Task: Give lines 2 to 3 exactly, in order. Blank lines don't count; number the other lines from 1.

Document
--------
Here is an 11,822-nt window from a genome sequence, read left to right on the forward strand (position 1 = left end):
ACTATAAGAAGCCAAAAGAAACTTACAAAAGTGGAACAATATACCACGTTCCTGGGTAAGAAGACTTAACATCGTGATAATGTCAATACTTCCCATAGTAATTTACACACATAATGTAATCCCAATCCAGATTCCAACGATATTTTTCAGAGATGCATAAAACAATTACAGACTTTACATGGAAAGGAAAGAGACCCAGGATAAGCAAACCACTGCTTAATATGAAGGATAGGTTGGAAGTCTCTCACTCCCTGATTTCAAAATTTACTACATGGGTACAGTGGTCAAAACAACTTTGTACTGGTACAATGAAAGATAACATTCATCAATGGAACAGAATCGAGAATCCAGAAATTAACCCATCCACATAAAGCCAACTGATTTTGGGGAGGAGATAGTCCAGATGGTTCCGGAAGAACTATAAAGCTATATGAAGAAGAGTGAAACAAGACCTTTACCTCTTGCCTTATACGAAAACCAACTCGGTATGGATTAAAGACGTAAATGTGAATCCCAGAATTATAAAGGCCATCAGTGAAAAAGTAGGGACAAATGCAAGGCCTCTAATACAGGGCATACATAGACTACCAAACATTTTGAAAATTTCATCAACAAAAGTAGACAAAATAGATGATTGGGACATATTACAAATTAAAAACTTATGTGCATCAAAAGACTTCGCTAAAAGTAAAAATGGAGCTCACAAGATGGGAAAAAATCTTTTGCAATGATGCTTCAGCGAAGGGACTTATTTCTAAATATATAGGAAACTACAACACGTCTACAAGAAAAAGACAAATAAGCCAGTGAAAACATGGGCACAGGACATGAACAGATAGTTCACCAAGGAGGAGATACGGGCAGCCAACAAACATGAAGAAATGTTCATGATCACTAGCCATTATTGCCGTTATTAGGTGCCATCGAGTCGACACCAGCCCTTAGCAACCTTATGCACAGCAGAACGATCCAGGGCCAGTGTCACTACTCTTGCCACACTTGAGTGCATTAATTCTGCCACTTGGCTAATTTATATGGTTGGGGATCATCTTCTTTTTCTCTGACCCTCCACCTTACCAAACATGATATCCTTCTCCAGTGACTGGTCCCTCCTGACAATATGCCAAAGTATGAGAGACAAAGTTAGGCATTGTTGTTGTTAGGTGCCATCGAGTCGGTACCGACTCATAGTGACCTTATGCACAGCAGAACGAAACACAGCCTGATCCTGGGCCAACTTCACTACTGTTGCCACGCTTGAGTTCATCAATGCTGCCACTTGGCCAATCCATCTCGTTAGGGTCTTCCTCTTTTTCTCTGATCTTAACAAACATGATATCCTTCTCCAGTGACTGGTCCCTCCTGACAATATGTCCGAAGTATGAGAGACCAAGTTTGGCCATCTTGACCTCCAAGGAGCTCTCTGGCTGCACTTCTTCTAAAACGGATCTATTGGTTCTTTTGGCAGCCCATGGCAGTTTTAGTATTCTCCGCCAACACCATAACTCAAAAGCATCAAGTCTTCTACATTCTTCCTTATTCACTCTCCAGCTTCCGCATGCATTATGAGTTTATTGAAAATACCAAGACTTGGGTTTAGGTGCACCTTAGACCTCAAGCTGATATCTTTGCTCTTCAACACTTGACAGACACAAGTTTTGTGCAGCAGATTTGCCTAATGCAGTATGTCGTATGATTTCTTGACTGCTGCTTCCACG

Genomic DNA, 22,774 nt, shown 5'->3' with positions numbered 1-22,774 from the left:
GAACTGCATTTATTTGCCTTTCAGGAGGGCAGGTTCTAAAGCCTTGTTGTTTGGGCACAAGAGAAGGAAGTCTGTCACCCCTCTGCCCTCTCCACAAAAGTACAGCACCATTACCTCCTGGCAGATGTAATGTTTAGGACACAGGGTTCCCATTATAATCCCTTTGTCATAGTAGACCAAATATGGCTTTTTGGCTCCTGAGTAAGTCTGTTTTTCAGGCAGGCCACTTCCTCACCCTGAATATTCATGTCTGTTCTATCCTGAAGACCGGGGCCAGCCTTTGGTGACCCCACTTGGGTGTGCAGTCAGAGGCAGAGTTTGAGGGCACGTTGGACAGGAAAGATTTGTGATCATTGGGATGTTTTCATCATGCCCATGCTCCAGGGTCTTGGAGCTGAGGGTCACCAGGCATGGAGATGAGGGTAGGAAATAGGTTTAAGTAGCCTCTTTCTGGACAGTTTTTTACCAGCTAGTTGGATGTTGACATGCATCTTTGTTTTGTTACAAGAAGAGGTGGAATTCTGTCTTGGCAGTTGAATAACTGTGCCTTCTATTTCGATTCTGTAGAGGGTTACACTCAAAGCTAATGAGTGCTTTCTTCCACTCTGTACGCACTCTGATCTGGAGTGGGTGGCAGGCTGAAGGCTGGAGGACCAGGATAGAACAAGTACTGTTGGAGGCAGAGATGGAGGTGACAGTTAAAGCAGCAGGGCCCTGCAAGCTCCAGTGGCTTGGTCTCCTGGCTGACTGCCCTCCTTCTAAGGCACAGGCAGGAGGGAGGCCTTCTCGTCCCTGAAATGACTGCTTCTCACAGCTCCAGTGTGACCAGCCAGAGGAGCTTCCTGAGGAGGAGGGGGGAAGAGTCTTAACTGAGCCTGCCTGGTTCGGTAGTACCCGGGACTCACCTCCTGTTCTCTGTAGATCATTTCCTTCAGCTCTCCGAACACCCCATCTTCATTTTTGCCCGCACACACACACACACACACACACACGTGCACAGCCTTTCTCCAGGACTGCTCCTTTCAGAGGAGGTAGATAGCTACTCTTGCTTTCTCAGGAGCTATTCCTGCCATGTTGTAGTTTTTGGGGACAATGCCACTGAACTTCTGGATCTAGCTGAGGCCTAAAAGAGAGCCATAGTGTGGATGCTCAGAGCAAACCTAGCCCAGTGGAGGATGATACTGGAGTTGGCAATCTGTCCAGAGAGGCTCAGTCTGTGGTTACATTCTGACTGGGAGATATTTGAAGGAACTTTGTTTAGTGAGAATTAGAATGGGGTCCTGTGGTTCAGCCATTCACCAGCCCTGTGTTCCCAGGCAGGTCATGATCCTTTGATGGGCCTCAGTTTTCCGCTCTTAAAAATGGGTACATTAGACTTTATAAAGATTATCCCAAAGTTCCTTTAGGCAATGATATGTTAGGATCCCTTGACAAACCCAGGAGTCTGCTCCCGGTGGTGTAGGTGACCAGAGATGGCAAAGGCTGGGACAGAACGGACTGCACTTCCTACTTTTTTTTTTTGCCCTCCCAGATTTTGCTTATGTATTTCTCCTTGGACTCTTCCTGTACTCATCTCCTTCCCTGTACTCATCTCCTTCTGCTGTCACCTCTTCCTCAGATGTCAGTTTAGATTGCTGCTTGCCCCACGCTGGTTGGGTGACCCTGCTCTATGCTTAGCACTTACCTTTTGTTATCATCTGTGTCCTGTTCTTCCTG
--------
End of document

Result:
ACTATAAGAAGCCAAAAGAAACTTACAAAAGTGGAACAATATACCACGTTCCTGGGTAAGAAGACTTAACATCGTGATAATGTCAATACTTCCCATAGTAATTTACACACATAATGTAATCCCAATCCAGATTCCAACGATATTTTTCAGAGATGCATAAAACAATTACAGACTTTACATGGAAAGGAAAGAGACCCAGGATAAGCAAACCACTGCTTAATATGAAGGATAGGTTGGAAGTCTCTCACTCCCTGATTTCAAAATTTACTACATGGGTACAGTGGTCAAAACAACTTTGTACTGGTACAATGAAAGATAACATTCATCAATGGAACAGAATCGAGAATCCAGAAATTAACCCATCCACATAAAGCCAACTGATTTTGGGGAGGAGATAGTCCAGATGGTTCCGGAAGAACTATAAAGCTATATGAAGAAGAGTGAAACAAGACCTTTACCTCTTGCCTTATACGAAAACCAACTCGGTATGGATTAAAGACGTAAATGTGAATCCCAGAATTATAAAGGCCATCAGTGAAAAAGTAGGGACAAATGCAAGGCCTCTAATACAGGGCATACATAGACTACCAAACATTTTGAAAATTTCATCAACAAAAGTAGACAAAATAGATGATTGGGACATATTACAAATTAAAAACTTATGTGCATCAAAAGACTTCGCTAAAAGTAAAAATGGAGCTCACAAGATGGGAAAAAATCTTTTGCAATGATGCTTCAGCGAAGGGACTTATTTCTAAATATATAGGAAACTACAACACGTCTACAAGAAAAAGACAAATAAGCCAGTGAAAACATGGGCACAGGACATGAACAGATAGTTCACCAAGGAGGAGATACGGGCAGCCAACAAACATGAAGAAATGTTCATGATCACTAGCCATTATTGCCGTTATTAGGTGCCATCGAGTCGACACCAGCCCTTAGCAACCTTATGCACAGCAGAACGATCCAGGGCCAGTGTCACTACTCTTGCCACACTTGAGTGCATTAATTCTGCCACTTGGCTAATTTATATGGTTGGGGATCATCTTCTTTTTCTCTGACCCTCCACCTTACCAAACATGATATCCTTCTCCAGTGACTGGTCCCTCCTGACAATATGCCAAAGTATGAGAGACAAAGTTAGGCATTGTTGTTGTTAGGTGCCATCGAGTCGGTACCGACTCATAGTGACCTTATGCACAGCAGAACGAAACACAGCCTGATCCTGGGCCAACTTCACTACTGTTGCCACGCTTGAGTTCATCAATGCTGCCACTTGGCCAATCCATCTCGTTAGGGTCTTCCTCTTTTTCTCTGATCTTAACAAACATGATATCCTTCTCCAGTGACTGGTCCCTCCTGACAATATGTCCGAAGTATGAGAGACCAAGTTTGGCCATCTTGACCTCCAAGGAGCTCTCTGGCTGCACTTCTTCTAAAACGGATCTATTGGTTCTTTTGGCAGCCCATGGCAGTTTTAGTATTCTCCGCCAACACCATAACTCAAAAGCATCAAGTCTTCTACATTCTTCCTTATTCACTCTCCAGCTTCCGCATGCATTATGAGTTTATTGAAAATACCAAGACTTGGGTTTAGGTGCACCTTAGACCTCAAGCTGATATCTTTGCTCTTCAACACTTGACAGACACAAGTTTTGTGCAGCAGATTTGCCTAATGCAGTATGTCGTATGATTTCTTGACTGCTGCTTCCACG

Genomic DNA, 22,774 nt, shown 5'->3' with positions numbered 1-22,774 from the left: